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After Old And Last Night In Soho, Thomasin McKenzie Reflects On Her Bloody And Sweaty Year In Horror Movies

Thomasin McKenzie is very much a star on the rise, having earned raves for her performances in Debra Granik’s Leave No Trace and Taika Waititi’s Jojo Rabbit in the last few years – but 2021 has been a particularly standout period for her in the horror genre. This past summer she had a central role in M. Night Shyamalan’s Old, and just in time for Halloween this weekend movie-fans will be able to see her in Edgar Wright’s Last Night In Soho. Reflecting on these projects, the New Zealand-born actor feels that her experiences making them weren’t all that different than her time making dramas… though there certainly was more sweating and fake blood in the mix.

I had the pleasure of interviewing Thomasin McKenzie this past week during the virtual press day for Last Night In Soho, and I opened the conversation asking about her year in horror. As noted, she didn’t wholly suggest that making the films was vastly dissimilar than the work on other non-genre productions, but she did highlight some key differences:

I think my takeaways are that there's a lot of sweating in horror films. There's a lot of running. You're sticky a lot of the time with fake blood. I don't know. I guess it's like, to be honest, to me it's not particularly different from a drama set, I suppose – apart from there's just a lot more fake blood.

It would border on spoilers to reveal too much about Last Night In Soho, but yes, there is definitely a whole lot bloodletting in the narrative.

Based on an original screenplay by Edgar Wright and Krysty Wilson-Cairns, Last Night In Soho sees Thomasin McKenzie play Eloise, a young woman who begins the story excited to pursue her dreams of becoming a fashion designer after being accepted to a school in London – specifically the Soho district of the city. After a personality clash with her roommate leads her to seek off-campus housing, she finds a nice little room for rent, but at night she begins to have vivid dreams that seemingly take her back to the 1960s and let her see life through the eyes of a young singer named Sandie (Anya Taylor-Joy).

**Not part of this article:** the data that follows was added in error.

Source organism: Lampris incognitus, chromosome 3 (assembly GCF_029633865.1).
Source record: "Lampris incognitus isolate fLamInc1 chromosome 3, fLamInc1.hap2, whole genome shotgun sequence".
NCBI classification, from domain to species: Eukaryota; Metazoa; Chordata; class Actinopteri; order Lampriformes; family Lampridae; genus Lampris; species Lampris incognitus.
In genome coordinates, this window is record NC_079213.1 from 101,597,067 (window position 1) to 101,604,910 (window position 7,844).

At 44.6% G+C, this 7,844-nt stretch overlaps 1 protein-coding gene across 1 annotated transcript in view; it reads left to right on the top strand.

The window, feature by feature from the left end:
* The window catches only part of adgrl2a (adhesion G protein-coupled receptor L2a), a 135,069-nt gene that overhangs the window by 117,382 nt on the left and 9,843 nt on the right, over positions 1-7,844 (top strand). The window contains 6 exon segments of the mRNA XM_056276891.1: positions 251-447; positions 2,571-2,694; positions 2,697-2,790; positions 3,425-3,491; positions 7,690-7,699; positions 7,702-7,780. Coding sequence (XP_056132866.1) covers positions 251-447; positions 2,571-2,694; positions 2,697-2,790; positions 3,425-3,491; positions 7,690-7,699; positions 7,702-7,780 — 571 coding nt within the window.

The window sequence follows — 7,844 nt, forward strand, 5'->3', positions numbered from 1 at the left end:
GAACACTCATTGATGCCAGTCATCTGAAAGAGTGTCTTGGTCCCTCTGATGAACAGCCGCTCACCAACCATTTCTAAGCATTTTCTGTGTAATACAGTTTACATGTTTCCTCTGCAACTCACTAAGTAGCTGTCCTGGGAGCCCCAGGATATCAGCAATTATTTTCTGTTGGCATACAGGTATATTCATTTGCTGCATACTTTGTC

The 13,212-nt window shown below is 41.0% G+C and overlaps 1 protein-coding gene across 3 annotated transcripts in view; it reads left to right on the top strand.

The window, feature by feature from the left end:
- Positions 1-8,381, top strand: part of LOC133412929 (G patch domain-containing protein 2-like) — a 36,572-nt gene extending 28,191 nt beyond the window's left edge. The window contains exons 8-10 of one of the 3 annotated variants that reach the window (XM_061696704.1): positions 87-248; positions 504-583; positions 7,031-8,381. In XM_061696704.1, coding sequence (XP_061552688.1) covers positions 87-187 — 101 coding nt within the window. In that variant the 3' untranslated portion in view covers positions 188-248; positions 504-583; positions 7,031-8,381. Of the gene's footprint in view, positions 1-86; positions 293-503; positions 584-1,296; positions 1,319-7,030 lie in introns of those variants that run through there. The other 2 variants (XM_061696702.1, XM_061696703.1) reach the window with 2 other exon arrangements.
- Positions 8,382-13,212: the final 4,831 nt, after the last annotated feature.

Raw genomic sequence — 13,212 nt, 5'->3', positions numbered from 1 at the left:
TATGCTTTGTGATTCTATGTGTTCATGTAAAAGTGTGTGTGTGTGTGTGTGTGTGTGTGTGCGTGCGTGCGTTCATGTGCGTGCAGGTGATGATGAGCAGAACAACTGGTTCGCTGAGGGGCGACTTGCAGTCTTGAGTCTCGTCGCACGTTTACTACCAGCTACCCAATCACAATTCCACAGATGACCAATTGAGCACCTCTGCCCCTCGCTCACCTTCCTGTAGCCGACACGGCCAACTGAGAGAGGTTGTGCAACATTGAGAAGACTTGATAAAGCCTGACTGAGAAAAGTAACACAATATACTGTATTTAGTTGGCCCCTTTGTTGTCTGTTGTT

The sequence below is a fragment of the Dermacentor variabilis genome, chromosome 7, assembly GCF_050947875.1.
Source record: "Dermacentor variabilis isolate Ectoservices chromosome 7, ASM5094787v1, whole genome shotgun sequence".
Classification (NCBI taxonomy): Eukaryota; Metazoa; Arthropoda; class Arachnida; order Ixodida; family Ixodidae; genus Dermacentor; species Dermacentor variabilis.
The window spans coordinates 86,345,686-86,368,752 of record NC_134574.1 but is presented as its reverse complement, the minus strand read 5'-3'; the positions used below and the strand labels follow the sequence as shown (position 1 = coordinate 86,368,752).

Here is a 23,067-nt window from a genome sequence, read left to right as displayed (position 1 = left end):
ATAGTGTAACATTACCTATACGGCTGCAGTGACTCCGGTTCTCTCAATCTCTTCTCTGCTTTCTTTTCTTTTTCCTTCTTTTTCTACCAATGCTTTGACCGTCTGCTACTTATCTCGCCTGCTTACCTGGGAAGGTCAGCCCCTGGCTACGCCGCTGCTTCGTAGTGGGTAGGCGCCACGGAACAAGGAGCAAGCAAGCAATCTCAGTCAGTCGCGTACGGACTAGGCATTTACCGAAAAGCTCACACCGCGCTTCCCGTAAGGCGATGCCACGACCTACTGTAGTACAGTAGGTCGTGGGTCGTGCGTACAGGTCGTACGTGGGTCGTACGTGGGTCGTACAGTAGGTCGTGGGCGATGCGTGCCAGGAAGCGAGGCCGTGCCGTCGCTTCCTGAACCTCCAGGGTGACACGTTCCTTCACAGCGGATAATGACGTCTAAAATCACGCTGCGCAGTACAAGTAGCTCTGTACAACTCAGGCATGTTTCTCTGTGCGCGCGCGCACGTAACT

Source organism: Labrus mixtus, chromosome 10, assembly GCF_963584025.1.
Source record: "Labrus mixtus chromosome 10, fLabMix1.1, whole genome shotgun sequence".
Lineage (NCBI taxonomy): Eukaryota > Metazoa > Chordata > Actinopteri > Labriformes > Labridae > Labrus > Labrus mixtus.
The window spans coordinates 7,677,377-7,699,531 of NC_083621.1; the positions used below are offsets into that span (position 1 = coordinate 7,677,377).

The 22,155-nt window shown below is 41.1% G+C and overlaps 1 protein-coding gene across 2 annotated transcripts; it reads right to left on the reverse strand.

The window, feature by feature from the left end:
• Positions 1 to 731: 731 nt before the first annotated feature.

As Eloise winds up being very much haunted by what she uncovers in her dreams, there are a great number of scenes in Last Night In Soho where she is utterly terrified – and those aren’t sequences that are terribly easy for performers, as they require a lot of emotional and physical energy. Thomasin McKenzie added that she definitely felt the effects over the course of the production, but added that there was a great comradery among the cast and crew that kept everybody going. She added,

You're working long hours. We did three weeks of night shoots. There was a lot of sprinting away from scary figures. It could be exhausting, but the whole team was in it together. Everyone was on the same schedule, and we were all kind of bolstering each other up and motivate each other to keep on going.

Given the final result, the effort was certainly more than worth it, as Last Night In Soho is a fantastic film and a great treat for the spooky season. Also starring Matt Smith, Diana Rigg, and Terence Stamp, the movie arrives in theaters this Friday – and as for Old, you can now get it via digital purchase or on Blu-ray and DVD. To see everything else from the feature world that’s set to arrive before the end of the year, check out our 2021 Release Schedule.

Eric Eisenberg
Assistant Managing Editor

NJ native who calls LA home and lives in a Dreamatorium. A decade-plus CinemaBlend veteran who is endlessly enthusiastic about the career he’s dreamt of since seventh grade.